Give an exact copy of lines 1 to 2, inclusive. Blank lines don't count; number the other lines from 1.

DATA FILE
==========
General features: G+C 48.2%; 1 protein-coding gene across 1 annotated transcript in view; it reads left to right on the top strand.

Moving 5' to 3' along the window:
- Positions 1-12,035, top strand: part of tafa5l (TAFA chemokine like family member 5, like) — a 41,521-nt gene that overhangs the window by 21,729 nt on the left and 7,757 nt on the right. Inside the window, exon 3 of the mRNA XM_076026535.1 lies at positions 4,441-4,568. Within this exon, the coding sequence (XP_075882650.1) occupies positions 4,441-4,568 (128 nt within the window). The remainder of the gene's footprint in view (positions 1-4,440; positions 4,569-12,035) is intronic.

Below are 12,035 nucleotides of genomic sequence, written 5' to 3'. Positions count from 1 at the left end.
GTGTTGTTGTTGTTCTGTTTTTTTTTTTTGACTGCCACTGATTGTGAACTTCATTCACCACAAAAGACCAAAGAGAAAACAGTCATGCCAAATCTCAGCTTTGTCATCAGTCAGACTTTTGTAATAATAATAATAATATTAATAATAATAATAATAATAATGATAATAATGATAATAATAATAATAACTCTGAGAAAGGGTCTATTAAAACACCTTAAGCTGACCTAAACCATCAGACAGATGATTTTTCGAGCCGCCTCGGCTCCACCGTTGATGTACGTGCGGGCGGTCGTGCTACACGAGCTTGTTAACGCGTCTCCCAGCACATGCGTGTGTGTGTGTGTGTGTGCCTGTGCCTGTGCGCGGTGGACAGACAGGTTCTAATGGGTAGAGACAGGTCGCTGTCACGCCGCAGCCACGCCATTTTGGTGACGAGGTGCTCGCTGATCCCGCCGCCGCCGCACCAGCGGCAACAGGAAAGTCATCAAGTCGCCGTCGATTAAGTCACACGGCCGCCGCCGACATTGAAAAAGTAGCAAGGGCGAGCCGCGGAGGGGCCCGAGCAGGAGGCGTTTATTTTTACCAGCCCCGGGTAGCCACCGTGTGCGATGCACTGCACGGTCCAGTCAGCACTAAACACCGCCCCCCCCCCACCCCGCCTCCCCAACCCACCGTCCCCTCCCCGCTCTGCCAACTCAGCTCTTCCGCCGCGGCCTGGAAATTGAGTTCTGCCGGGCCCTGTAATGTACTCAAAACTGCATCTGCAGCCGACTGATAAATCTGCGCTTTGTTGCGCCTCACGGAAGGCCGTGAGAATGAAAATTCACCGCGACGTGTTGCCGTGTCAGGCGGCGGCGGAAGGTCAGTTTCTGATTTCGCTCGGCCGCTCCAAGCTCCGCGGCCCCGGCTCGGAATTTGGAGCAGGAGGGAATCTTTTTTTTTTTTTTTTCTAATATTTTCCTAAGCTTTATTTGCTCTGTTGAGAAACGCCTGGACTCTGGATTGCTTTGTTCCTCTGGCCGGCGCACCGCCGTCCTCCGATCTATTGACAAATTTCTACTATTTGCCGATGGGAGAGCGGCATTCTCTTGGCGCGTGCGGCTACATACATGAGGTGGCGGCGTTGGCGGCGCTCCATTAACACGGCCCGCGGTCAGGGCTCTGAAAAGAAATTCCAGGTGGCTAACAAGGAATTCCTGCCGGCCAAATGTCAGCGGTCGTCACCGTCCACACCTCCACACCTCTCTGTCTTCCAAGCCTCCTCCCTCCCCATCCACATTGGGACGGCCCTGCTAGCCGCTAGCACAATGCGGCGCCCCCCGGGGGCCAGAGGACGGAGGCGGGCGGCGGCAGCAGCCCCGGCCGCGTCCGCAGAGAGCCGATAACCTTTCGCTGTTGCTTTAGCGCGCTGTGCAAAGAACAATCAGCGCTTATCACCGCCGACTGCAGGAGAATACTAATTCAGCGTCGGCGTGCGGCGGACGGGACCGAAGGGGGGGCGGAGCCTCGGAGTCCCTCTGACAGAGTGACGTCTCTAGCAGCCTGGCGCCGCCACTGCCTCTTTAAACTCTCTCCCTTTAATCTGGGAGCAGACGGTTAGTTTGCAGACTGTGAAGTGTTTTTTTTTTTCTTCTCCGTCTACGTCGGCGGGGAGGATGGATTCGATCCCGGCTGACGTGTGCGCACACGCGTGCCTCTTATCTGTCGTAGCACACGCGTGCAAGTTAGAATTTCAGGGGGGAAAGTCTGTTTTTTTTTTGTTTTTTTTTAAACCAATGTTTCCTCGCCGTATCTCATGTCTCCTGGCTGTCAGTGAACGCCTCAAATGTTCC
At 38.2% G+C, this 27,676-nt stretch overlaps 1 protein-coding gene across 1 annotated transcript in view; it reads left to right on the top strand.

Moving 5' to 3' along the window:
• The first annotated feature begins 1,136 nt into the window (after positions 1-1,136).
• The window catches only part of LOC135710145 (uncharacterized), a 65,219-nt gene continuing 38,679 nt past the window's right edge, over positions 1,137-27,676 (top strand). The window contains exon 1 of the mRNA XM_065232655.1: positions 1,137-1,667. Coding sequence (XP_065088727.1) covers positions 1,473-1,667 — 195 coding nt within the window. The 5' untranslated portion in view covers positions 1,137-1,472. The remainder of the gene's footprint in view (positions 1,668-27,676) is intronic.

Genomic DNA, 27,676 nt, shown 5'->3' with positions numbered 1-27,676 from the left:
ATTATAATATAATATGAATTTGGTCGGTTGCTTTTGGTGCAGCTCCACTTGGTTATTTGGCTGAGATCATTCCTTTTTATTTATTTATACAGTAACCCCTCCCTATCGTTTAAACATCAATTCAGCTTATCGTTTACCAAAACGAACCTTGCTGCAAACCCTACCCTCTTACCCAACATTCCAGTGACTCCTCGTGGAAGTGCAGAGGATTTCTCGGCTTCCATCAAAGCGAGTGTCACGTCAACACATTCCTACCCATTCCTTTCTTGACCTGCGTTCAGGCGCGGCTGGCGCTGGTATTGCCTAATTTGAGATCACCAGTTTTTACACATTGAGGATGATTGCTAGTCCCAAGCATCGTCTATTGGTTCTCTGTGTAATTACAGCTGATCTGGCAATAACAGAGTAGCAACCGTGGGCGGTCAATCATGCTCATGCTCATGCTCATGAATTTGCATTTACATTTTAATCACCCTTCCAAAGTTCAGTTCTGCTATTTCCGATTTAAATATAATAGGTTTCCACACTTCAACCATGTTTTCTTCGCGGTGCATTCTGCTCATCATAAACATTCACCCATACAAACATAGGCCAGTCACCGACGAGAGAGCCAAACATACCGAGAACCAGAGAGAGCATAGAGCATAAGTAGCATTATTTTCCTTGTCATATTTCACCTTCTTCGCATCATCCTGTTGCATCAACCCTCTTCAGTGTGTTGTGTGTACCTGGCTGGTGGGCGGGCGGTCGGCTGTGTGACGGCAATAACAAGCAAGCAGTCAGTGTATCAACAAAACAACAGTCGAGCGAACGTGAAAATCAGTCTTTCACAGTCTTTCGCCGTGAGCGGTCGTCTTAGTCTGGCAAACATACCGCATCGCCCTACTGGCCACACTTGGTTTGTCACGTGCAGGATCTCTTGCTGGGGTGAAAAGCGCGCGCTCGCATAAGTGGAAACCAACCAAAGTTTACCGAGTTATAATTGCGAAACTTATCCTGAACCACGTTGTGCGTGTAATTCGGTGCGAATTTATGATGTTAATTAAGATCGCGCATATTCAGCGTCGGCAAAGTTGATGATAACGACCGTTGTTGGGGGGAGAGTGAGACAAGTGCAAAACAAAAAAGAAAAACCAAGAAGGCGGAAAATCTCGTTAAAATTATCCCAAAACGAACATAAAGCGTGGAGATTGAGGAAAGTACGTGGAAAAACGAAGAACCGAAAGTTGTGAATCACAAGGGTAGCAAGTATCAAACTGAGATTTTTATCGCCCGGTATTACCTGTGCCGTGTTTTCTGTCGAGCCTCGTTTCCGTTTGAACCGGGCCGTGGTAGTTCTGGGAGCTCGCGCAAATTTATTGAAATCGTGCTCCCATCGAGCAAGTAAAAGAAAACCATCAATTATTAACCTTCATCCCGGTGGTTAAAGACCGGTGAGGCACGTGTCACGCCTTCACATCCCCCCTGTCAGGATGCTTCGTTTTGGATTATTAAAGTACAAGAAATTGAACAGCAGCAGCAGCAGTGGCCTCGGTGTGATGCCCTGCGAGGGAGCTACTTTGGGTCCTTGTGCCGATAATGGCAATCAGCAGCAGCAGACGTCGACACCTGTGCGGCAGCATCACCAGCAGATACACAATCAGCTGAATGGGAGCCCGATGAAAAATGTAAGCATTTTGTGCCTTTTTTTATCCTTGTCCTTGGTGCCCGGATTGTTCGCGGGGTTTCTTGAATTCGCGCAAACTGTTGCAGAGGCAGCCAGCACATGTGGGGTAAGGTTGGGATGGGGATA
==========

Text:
General features: G+C 48.2%; 1 protein-coding gene across 1 annotated transcript in view; it reads left to right on the top strand.

Moving 5' to 3' along the window: